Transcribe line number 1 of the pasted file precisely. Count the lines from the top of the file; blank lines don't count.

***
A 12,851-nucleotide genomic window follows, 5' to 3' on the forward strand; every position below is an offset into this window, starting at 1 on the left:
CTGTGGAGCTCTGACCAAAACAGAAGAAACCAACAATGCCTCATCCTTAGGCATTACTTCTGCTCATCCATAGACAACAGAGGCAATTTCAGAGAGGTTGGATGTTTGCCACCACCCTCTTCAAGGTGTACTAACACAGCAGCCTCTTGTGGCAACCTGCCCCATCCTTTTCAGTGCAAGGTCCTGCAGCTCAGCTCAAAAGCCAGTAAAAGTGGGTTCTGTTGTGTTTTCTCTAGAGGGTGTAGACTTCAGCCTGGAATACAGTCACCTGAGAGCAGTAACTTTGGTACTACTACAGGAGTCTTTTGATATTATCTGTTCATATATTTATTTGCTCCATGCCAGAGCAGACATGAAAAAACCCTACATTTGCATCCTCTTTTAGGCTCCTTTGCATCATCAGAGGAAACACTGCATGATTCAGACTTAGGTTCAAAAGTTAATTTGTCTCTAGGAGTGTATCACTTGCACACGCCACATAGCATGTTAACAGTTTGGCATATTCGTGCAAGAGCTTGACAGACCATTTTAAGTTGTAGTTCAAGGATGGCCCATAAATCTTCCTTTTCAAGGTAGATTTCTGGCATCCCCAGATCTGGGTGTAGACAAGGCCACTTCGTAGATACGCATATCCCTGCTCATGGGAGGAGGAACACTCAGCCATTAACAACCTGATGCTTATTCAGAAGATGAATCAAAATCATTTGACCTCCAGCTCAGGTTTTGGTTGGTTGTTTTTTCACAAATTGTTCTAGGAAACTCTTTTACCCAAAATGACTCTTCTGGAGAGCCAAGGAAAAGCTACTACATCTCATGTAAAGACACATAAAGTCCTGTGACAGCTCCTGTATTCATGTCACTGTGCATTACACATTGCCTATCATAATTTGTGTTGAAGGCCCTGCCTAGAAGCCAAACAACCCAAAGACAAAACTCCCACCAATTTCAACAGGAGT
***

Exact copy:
A 12,851-nucleotide genomic window follows, 5' to 3' on the forward strand; every position below is an offset into this window, starting at 1 on the left: